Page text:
3. Notify Federal authorities
After a data breach, companies must follow certain steps to notify affected individuals and law enforcement agencies. First, they must catalog the types of data they collect and store and determine which information may be affected by the breach. Then, they must determine how they will contact affected individuals to help them understand what happened and how they can protect their own data. With cyber-attacks and ransomware on the rise, this is especially important. In addition, laws are changing and requiring shorter notice periods for breaches.
In June 2018, the General Data Protection Regulation came into effect. It requires organizations to notify EU citizens within 72 hours of becoming aware of a data breach. This new law applies to organizations located inside and outside of the EU that monitor or offer goods or services to EU data subjects. In addition, this new regulation requires organizations to disclose breach details to the data subject and provide them with the means to protect themselves.
Companies are also required to notify federal authorities. Federal laws specify that breach notifications must be made within 72 hours, and in the case of ransomware, within 24 hours. The notification requirements are different for different states, but in most cases, companies must notify the government as soon as possible after discovering the breach. It also applies to businesses that are involved in critical infrastructure sectors, like the energy, chemicals, financial, health care, and information technology industries.
While the legal burden of liability for breach notifications varies between jurisdictions, most laws place responsibility on the data owner. Failing to properly encrypt, secure, or control network access can increase their liability significantly. Failure to notify customers may also result in injunctions. Furthermore, the monetary penalties can be significant. Some states have caps on the total penalties per incident or consumer. These penalties can be as high as six figures.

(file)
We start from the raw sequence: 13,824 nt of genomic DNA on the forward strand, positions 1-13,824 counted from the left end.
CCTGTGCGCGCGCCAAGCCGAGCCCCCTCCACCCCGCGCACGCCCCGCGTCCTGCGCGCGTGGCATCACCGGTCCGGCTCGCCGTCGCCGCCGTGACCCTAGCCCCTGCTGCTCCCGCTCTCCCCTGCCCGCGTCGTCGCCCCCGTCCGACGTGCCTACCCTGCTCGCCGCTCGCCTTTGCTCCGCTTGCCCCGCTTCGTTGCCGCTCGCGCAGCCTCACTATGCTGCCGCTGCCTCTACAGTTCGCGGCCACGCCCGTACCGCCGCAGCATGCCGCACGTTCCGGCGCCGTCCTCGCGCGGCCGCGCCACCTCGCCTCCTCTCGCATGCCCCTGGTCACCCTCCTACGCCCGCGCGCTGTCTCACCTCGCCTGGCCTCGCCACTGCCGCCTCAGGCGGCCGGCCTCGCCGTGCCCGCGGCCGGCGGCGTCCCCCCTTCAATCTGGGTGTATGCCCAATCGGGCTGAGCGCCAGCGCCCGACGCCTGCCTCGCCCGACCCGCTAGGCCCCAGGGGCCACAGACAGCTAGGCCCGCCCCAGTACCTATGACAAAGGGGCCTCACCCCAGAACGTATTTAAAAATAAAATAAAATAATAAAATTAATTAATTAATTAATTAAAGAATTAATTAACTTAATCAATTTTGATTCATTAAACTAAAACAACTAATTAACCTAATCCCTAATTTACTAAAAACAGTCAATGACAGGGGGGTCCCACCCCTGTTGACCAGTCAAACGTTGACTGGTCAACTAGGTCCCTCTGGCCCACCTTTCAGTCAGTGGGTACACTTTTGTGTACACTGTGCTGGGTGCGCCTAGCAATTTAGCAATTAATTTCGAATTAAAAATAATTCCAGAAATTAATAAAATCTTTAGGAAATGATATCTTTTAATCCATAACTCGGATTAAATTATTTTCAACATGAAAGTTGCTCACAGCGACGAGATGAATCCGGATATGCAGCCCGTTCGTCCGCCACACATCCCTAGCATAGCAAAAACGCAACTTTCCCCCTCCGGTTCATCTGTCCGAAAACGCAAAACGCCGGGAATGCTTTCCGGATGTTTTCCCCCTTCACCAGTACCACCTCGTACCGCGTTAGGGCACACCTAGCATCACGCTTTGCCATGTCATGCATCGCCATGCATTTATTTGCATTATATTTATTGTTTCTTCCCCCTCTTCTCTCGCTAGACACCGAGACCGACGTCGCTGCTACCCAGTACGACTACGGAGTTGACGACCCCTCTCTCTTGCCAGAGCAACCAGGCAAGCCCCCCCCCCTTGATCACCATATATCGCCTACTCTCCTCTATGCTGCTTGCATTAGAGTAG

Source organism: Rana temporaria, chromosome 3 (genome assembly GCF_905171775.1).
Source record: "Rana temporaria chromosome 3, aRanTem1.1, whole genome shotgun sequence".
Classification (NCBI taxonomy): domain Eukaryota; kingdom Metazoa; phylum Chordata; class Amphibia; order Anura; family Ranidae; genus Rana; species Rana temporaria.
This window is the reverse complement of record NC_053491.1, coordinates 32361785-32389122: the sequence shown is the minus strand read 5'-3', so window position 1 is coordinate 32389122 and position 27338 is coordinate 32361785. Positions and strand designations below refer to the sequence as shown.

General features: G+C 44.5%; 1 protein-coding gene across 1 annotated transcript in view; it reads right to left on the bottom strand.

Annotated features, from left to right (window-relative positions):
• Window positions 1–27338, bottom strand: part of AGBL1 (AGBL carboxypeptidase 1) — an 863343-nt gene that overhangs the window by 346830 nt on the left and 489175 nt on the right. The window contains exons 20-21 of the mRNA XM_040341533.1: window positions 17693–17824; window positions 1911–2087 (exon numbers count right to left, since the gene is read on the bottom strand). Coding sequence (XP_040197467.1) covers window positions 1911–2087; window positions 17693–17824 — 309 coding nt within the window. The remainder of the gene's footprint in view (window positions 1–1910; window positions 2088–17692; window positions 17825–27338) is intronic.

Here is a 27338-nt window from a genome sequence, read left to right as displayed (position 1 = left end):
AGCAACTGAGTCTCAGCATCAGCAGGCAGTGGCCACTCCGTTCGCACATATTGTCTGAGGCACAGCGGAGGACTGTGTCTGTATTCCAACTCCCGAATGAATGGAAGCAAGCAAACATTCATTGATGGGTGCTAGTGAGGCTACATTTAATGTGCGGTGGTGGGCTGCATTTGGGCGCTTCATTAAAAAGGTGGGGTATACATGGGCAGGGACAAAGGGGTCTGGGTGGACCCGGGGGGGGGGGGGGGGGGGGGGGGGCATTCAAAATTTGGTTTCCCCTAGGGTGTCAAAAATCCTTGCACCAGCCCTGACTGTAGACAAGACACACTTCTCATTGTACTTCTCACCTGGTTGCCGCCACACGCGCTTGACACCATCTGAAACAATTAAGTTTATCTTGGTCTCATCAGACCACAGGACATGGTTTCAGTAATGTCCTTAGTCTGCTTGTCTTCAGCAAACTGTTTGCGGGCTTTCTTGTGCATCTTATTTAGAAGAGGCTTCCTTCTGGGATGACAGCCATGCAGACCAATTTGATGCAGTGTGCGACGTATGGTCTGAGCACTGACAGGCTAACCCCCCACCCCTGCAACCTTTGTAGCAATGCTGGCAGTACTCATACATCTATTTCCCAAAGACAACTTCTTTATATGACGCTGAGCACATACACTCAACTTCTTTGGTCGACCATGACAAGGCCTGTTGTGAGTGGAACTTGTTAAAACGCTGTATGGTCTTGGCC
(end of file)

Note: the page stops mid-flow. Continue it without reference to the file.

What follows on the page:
4. Changing passwords can mitigate the damage caused by a data breach
If your company has experienced a data breach, the first step to reducing the damage is changing the passwords of any accounts that have been compromised. Additionally, you should not reuse passwords. By doing this, you are increasing the risk of further data breaches. In addition, you should determine the source of the data breach and hire a cyber investigator to help you. The right cyber investigator will help you protect your company from future breaches.
Changing passwords is an important step that most organizations require after a data breach. Users tend to reuse passwords or change them slightly, which makes them easy for hackers to guess. Additionally, frequent password changes increase the likelihood of users writing down new passwords.
If a data breach occurs, an attacker will have access to your data and can cross-reference your password with other breaches to find other passwords they can use to access your information. Another step that can minimize the damage caused by a data breach is to use a password manager. These tools will allow you to manage all your passwords in one place.